He didn’t speak, but he had no need to; we both knew the reason he came, every year, without fail. The events of that fateful day are seared on my brain, the sights we both witnessed burnt into my memory for ever more.

There was no need for words at all, German or English.

The match flame shook as I lit a candle. I knew I wouldn’t sleep again, and self-pity brought hot tears to my eyes. I was tired to my bones already, without this.

I think it must have been exhaustion that made me do what I did next. Now, in the pale light of a new morning, I truly can’t believe I had the nerve.

‘I’m sorry,’ I said, my voice all but drowned by the soldier’s laboured breaths. ‘Forgive me, please.’

A silence fell; even the glass in the window ceased its rattle.

It was as though I had spoken a charm. His presence, that had filled my thoughts and dreams for so long, began to ebb away. Gradually, his form dissolved into the shadows, and the room threw off its strange chill.

Until all that remained was the sickly sour reek of the trenches.

But that, I fear, will never leave me.

 

2nd Place: Ghost Train – Copyright © Paul Beattie, 2015

The red light stares stubbornly from the darkness, the glimmer picking out a few frames of the tunnel’s structure. Held in the Loop. You can be stuck here for hours waiting for a signal to release you. Well, it seems like it, buried somewhere deep on the Northern Line between Kennington and the Oval. Soon be heading back to Charing Cross and the shift’s end, nothing to do but wait. The old lags tease the youngsters about the Kennington ghosts; bodies unearthed when building the line, lost trackmen in the tunnels. All nonsense of course.

My shoulders stiffen; it’s just the muffled drumming of a train somewhere in the dark. The signal will change soon, it must. My palm, glued to the control leaver, is getting sweaty. It’s always warm down in the deep. No. It’s cold. I can see my breath in front of me. The heater must have packed up. Come on, come on. What’s taking so long? Damn the bloody signals!

What was that? A connecting door just slammed. Must have left it open when I checked my carriages were empty, the vibrations of that train must have made it shut. Hah! Kennington Ghost you old fool! Hang on, that was another door, closer. Surely I can’t have missed a passenger. Bloody hell it’s getting cold in here. Come on, change damn you!

That was the door to the last carriage, it had to be. Did I lock the driver’s door? There’s footsteps. Please change, please. Green! Oh thank you God! The brake won’t release, it’s jammed! I can’t move it, my hand keeps slipping off.

My door slams open…It’s Harry.

“Bloody hell Harry! I thought you were the Kennington Ghost!”

He doesn’t see me. Of course not, I’m the Kennington Ghost, and here I stay.

 

3rd Place: It Comes to Us All – Copyright © Wendy Fitzgerald, 2015

You’d think they’d hear us, as they pass through the graveyard; laying their flowers, indulging in their tears – oh, I suppose we’ve got rather blasé about it, but we’ve seen it so often, believe me!   But yes, it’s been a while since I stopped off here, pausing on my Way.  We sit around, often on that very bench that you rest on, gossiping and bickering loudly about the injustices of Life.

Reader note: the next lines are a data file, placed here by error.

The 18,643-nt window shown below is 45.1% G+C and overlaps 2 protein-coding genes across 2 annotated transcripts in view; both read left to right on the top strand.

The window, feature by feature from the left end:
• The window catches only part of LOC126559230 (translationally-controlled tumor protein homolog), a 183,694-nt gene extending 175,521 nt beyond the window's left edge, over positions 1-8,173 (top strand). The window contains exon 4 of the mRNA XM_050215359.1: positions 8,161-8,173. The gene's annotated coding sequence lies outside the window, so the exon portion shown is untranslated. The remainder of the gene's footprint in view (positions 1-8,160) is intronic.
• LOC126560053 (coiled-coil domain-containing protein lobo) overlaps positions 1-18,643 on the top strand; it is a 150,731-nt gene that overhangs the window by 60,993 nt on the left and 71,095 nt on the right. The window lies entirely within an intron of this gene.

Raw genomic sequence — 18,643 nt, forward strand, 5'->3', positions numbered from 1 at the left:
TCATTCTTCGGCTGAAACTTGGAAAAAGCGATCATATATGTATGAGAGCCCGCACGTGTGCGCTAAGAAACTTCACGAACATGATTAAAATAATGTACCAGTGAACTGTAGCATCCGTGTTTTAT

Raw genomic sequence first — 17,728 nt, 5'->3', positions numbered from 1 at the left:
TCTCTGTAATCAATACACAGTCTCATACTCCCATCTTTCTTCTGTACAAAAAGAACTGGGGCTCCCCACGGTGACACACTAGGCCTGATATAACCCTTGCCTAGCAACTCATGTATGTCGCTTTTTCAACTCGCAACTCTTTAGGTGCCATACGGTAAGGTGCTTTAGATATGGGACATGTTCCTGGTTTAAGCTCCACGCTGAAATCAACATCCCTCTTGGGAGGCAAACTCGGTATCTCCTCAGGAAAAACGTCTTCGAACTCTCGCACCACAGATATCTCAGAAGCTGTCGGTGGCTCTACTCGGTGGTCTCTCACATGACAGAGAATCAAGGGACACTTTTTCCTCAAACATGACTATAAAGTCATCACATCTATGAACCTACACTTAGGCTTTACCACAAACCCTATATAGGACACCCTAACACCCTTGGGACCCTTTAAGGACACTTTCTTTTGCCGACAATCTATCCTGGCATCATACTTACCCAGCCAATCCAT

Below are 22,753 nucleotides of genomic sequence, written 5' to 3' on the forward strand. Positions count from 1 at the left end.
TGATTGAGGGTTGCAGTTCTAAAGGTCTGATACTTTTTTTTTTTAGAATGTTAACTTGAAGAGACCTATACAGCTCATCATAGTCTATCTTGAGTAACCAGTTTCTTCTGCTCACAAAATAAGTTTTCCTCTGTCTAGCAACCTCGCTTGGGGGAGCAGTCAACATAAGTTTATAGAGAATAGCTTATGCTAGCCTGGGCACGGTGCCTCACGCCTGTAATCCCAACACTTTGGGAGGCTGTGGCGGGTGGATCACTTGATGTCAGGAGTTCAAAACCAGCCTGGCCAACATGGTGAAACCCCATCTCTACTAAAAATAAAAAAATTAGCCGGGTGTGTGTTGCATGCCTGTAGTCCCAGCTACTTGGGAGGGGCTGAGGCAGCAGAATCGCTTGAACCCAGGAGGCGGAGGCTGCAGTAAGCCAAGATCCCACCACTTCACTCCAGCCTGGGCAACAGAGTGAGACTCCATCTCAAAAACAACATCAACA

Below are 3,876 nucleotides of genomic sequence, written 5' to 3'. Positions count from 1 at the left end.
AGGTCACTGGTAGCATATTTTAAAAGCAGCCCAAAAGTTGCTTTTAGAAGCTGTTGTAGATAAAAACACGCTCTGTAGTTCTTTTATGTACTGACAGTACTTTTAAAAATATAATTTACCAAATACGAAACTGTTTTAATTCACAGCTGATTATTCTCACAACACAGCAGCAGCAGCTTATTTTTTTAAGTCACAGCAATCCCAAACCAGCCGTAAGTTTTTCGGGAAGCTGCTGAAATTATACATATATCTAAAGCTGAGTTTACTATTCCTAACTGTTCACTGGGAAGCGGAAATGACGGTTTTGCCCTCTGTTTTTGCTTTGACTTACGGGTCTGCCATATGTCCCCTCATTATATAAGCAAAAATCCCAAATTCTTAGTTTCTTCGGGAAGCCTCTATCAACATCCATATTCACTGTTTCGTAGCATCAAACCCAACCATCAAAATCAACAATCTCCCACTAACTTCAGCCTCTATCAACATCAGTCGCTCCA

That’s why I am still here.  A spirit, a ghost – whatever you might like to call me – I still have burning issues.  But today, Mrs Thomas and I are simply watching the grave-digger as he works.   Mrs Thomas is expecting her husband to join her soon, and then she can Pass properly.  She simply could not bear to Leave without him.  It never fails to astound me the deep and profound love that one human being can have for another – sometimes I feel it almost outweighs the hatred and evil that I so often saw in Life.

Mrs Thomas watches the earthly man at work, with some satisfaction.  His burly arms wielding the spade; the sweat on his brow.   It won’t be long now.  She tells me an anecdote about her wedding day, and I smile with her.  I wish that mine had been so joyous – but I was Taken way before my time and won’t Rest until I see my worldly remains discovered – or at least see my fiancées lovely face again.  Whatever you may have heard, we cannot avenge – but we can simply wait for our loved ones to catch us up.

The earthly man has finished his task; Mrs Thomas sits back, contented.

And now Mr Thomas stores his spade, washes his hands, and leaves unsuspectingly for home.

 

In Conclusion:

The competition secretary, Sharon Garrett, thanked the adjudicator for doing a splendid job, and asked her to come back soon. Carolin said she would be delighted. Sharon thanked everyone who had entered, and noted that once again, with 19 entries, the ‘Ghost Story’ competition had proved very popular with our members.

The competition for November is to write the first 300 words of a general women’s novel. The adjudicator will be Judith Murdoch, of Judith Murdoch Literary Agency.

Please email your entries to the Competition Secretary, Sharon Garrett competitions.hwsAThotmail.com by noon (GMT) 1st November 2015. (Please replace AT with @)

Please read HWS Competition rules